The original title of this post was “F*ck Paris”. But time, as always, has mellowed a painful situation and caused the good times to outshine the bad ones.
However, with all due respect to those of you who love Paris, I thought it was a sour, over-hyped, over-priced city filled with unhappy, indifferent inhabitants who seem to do nothing more than sit in cafes smoking and drinking coffee all day, then sit sit in bars smoking and drinking wine all night. And they never smile.
I am sure Paris is great if you love museums. And probably if you are in love, although Duluth is also great if you are in love.
Anyway, my sister (Paige, for those who don’t know her) and I met up on Sunday – we had rented an apartment for the week. She was tired from the flight so our first night was very low-key. We had some dinner and supremely expensive beers, and even got a chuckle out of a live band singing Depeche Mode, etc later that night.
The next day we walked all around trying to get a lay of the land – this is before we realized how big Paris really is. We hit the Eiffel Tower to get it over with. The line was short and the view was great…until the skies opened and we were completely soaked.
I should mention that it was COLD there, esp compared to Spain. I showed up in nylon travel pants, a fleece and chaco sandals. After 2 days, I broke down and bought boots, jeans, a sweater and a jacket. It was also grey, which I find (unfortunately) diminishes my enjoyment of a places, especially a city.
Paige and I both agreed we were more interested in enjoying the day to day life in Paris than we were in seeing most museums. So we tried valiently to connect with anyone who lived there. But the only people who would talk to us turned out to NOT be from Paris. I didn’t find Parisians rude, as I’d been warned, but rather completely indifferent and uninterested in helping you, much less getting to know you. I knew they prefer you try French, so I had a 2 page cheat sheet of phrases I commonly used in Spain. I really tried. And actually a good number of them responded to me in Spanish rather than English, presumeably because I was using an accent acquired in Spain.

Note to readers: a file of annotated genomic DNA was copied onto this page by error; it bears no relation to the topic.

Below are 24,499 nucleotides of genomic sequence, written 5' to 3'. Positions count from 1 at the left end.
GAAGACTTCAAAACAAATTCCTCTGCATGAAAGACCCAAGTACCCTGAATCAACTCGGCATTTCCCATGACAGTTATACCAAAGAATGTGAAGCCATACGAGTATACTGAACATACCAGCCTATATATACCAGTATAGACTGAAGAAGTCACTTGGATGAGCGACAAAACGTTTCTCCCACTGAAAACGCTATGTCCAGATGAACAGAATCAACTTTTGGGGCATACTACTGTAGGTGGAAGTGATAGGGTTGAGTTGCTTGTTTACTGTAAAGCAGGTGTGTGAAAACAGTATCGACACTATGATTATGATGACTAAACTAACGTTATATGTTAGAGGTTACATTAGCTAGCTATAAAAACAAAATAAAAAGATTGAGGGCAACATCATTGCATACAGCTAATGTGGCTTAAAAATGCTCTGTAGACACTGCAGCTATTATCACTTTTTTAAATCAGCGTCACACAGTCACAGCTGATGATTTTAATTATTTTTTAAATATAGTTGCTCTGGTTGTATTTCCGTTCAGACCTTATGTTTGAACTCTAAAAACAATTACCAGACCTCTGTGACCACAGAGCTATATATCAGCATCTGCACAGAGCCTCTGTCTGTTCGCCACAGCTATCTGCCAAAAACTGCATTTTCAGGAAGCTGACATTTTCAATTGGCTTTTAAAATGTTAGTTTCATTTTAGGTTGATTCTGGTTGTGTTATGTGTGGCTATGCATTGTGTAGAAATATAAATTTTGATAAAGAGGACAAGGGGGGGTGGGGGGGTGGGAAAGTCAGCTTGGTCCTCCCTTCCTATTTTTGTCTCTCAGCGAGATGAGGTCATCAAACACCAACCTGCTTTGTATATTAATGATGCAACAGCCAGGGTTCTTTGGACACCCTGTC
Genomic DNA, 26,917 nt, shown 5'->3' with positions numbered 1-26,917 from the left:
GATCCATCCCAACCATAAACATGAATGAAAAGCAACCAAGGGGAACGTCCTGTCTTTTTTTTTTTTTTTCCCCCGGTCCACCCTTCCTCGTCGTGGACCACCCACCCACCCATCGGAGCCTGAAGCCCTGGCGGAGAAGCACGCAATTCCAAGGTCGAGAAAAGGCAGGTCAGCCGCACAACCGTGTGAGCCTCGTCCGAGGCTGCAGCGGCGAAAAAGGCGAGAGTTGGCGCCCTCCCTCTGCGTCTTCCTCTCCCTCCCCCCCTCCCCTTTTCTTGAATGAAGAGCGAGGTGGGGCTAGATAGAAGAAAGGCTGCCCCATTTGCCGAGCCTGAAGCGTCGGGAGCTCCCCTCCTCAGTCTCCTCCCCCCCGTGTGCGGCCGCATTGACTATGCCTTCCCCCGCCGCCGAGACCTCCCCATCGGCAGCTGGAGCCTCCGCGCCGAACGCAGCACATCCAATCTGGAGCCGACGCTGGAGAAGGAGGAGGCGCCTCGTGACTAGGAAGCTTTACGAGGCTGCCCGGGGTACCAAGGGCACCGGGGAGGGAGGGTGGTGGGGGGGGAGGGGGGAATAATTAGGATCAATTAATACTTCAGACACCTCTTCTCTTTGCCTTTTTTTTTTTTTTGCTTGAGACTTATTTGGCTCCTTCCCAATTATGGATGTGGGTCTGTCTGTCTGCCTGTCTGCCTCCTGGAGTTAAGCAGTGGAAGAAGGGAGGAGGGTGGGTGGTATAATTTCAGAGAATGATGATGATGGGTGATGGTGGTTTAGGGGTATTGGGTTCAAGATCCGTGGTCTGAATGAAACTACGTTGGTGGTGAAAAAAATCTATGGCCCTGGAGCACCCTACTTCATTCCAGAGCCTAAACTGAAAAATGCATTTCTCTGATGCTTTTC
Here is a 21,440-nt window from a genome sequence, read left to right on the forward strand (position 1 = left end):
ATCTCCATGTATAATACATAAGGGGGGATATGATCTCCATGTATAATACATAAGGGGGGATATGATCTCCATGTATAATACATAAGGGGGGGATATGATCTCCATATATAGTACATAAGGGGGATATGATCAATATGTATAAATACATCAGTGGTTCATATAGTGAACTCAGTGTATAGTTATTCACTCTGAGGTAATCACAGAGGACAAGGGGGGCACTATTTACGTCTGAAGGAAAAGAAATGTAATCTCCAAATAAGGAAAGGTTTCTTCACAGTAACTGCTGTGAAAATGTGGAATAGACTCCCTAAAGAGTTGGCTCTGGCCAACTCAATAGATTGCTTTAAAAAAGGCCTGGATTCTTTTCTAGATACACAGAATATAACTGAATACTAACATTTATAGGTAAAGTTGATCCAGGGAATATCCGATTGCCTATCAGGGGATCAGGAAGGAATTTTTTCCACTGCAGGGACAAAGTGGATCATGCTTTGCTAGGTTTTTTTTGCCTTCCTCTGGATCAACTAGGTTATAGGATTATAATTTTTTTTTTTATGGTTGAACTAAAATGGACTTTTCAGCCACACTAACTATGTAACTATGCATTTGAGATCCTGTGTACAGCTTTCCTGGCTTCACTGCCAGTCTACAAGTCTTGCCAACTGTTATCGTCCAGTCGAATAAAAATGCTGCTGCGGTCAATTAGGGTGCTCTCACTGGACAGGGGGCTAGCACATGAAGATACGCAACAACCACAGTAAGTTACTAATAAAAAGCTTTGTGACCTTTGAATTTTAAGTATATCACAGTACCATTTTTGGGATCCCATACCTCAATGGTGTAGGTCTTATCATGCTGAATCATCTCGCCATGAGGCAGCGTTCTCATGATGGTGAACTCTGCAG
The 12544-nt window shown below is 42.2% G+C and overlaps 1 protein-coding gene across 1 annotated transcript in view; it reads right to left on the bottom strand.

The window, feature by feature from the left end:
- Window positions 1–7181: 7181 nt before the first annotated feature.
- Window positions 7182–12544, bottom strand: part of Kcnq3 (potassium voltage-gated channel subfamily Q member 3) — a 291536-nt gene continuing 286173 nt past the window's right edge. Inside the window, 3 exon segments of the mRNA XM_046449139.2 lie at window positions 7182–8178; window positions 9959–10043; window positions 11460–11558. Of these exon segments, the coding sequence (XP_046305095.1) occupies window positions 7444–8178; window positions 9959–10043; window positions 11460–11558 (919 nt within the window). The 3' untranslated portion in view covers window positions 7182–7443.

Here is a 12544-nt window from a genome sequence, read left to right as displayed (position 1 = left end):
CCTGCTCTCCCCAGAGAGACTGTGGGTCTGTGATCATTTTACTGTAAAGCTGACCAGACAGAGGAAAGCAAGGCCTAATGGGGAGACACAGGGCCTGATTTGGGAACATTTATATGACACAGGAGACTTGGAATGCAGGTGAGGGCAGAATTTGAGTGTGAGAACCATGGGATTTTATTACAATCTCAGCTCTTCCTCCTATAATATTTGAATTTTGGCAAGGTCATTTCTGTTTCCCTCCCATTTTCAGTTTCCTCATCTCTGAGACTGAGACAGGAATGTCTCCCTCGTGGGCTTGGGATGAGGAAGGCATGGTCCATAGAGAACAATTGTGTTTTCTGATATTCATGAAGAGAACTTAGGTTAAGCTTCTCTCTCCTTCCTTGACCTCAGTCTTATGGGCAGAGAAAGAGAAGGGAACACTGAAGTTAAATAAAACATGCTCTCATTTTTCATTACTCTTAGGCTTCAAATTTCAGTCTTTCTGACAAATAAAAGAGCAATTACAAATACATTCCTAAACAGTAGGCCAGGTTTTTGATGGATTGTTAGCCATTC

Well, the only Parisians who had the slightest interest in chatting turned out to be men who wanted to take us home. After 3 frustrating days, we admitted that we really weren’t having a very satisfying visit. We blamed ourselves for not planning more. We accused each other of having a bad attitude. We were dazed and confused in the City of Lights. And then we met the Austrian Professor.
He was wandering down by the Louve, late one night, and upon seeing us consulting a map book, implored us to please help him find his hotel. He swore it was within 2 blocks and showed us the key with the name and address on it. I initially dismissed him, as he was pretty drunk, and told him to ask one of the many hotel concierges in the area. He snorted and explained that he had been to several hotels in the area but they had each given him different information and incorrect directions. So we helped him. And his hotel was 2 blocks away.
We were headed his way, so we walked him to the hotel. As he thanked us profusely (and snuck in a little kiss on Paige, ha ha), he told us he was a professor of Business Something Another (and of course he had worked in Texas for a few years, as half of Europe seems to have done) and that that he fancied himself to be a pretty smart and savvy guy. Yes, he said “I’ve navigated the jungles of Vietnam but I can’t find my way home on the streets of Paris…”